7 chess rules that help you become a better investor
Think as a chess master and invest well
I had a period in adolescence when I played chess very often.
In Drumul Taberei and Cismigiu parks, there were two types of chess players: retirees and me and my friends. That was it… I can’t say I was a nerd in high school or something… I was always an average student but… I liked chess.
Lessons learned from chess and which I have successfully applied in investments:
1. Every move you make must have a specific purpose
Many people react to investments or make transactions out of boredom, to be there, or give money when they make a transaction.
Well, things change dramatically when ALL your transactions have a purpose.
Before making any transaction you must ask yourself: What is the precise purpose of this transaction?
The answer can be: accumulation, parked money for subsequent acquisitions, protection, short-term growth, long-term, dividend, etc. — but it must be clear to you why you made that transaction.
If it is clear to you why you did it then you can use it next time for the next move. Otherwise, it’s just a random transaction.
2. You must make victory inevitable
The purpose of a chess game is to force the opponent to capitulate. That is, to give him a mat.
Checkmate = the moment when the opponent’s king is attacked and has nowhere to move to escape.
So it is with investments. The goal is for you to win regardless of your opponent’s moves (ie short-term market evolution).
You do NOT bet on the opponent’s mistake (on short-term moves) but you force your opponent to get into a situation where he can no longer escape.
3. Sometimes you have to sacrifice one more piece to win
The goal of the chess game is to checkmate, not to save every pawn, horse, or madman.
Not even the queen needs to be saved.
You can sacrifice any piece to win.
So it is with investments. Sometimes I have to assume that you can buy stocks and the decline can continue for a while. You have to take on this pain to achieve your ultimate goal: Final victory.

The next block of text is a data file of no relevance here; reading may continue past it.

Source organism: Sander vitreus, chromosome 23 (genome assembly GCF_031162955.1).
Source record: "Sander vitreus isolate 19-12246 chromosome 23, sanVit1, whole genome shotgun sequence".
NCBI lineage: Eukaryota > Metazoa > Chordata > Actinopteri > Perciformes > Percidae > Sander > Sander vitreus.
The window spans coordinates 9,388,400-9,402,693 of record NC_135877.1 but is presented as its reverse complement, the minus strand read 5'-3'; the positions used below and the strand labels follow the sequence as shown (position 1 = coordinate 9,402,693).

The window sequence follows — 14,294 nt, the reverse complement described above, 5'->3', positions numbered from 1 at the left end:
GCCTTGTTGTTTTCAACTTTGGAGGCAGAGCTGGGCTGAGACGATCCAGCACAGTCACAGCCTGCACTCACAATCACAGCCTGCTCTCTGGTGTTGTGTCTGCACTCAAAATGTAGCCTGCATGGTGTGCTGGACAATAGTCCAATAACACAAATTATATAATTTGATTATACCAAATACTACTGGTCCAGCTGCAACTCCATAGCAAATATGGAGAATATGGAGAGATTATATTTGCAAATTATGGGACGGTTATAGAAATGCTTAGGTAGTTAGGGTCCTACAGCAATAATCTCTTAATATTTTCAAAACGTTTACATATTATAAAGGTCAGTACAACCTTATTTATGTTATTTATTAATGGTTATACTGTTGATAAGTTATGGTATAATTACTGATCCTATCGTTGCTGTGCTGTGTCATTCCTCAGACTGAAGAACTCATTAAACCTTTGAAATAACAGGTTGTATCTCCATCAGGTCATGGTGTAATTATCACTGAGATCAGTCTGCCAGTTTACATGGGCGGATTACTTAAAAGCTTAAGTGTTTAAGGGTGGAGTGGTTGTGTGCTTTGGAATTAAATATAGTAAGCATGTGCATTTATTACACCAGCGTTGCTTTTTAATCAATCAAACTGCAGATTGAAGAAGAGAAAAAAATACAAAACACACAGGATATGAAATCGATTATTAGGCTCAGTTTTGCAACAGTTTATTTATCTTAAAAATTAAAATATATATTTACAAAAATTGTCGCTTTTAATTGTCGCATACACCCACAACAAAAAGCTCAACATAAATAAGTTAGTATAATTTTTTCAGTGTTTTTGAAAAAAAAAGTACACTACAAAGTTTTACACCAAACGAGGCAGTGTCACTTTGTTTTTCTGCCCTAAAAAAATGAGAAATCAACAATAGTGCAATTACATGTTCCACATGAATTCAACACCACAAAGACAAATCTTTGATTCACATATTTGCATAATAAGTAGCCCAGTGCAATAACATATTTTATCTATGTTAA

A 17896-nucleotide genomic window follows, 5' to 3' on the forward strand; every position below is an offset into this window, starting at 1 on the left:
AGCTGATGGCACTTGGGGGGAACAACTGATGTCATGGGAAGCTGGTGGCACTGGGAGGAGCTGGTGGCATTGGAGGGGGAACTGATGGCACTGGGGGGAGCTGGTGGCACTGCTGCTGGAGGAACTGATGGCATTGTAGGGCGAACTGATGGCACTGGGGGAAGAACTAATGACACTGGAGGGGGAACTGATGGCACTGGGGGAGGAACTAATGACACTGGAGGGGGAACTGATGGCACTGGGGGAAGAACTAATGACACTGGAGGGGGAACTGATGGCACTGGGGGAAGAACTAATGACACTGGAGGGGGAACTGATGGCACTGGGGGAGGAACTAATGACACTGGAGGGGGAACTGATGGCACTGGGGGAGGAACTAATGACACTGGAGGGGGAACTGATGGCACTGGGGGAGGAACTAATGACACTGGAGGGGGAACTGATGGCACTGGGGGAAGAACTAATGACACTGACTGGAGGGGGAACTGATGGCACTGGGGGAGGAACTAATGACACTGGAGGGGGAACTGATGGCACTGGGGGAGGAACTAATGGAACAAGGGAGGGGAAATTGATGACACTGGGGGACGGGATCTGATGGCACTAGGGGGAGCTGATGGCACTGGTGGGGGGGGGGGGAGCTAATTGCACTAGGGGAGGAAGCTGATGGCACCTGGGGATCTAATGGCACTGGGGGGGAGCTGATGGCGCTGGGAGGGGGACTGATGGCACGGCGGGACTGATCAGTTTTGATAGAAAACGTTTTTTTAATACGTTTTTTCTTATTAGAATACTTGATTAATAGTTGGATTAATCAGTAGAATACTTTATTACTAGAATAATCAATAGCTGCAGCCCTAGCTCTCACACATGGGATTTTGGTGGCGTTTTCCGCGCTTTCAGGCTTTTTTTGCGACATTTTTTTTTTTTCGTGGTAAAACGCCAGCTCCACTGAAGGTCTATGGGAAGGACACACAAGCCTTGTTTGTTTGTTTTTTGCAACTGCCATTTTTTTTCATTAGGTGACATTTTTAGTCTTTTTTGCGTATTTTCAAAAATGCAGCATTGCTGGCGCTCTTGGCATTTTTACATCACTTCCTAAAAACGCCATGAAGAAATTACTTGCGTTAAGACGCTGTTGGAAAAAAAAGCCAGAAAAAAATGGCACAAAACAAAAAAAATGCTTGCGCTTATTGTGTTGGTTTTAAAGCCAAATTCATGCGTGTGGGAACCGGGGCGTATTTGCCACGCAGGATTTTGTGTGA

4. Before the final assault you must dominate the field
Before attacking the opponent’s king, you must dominate the center, have free turns, and have free diagonals for crazy.
Much of the game of chess is “non-combat” — you prepare your ground.
Only then do you begin the final assault on the opposing king. When you have several positions where you can attack when your important pieces are protected.
So in investments… until you reach the moments that matter most in investments… that is the moments of ample declines, you have to prepare your ground, that is: to know very well what strategy you have, to have both defensive and offensive assets, to you strengthen your mindset and resilience.
Only then will you be ready to take advantage of a difficult time and not be swept away by it.
5. First secure your defense and then attack
The first time you make a bypass to protect your king and organize a defensive zone around the king. Then you organize your offensive against the opponent’s king.
So is an investment. The first time you make sure that you have an emergency and safety fund, that you have stable sources of income, that you are healthy, and that those in your family are safe.
Only then do you start riskier investments.
6. You always have to move a few steps forward
Any move you make must determine before you make whether the opponent moves x, y, or z.
It is a fundamental rule. You need to know the options in advance.
So is an investment. Before making a transaction you must already know what it will do if the market takes it up, down, or sideways. That way, nothing will surprise you.
7. Arrogance pays dearly
The biggest mistake you can make in chess is to underestimate your opponent. To consider him weak and incapable of surprises.
The opponent is always capable of surprises when you are with your head in the clouds, impressed by your importance and competence.
You can now be on the offensive and seem to dominate the game and your opponent, in a moment of inattention comes with a turn on the last line of the chessboard and give you a checkmate.
It is the same in investments. You may think that “I’ve seen this scenario before” and act arrogantly on the idea that “I know how it will end.”
It is a big mistake… the stock market is unpredictable and although at a high level, the patterns are repeated, they are not repeated identically.
I can surprise you and prove that they are smarter than you.
The goal is to make your defeat unlikely but always keep in mind that you can lose if you are not careful or simply your opponent is superior to you.
If you lose, then make sure your ego is not fragile and accept defeat with serenity.
I hope you find them useful.
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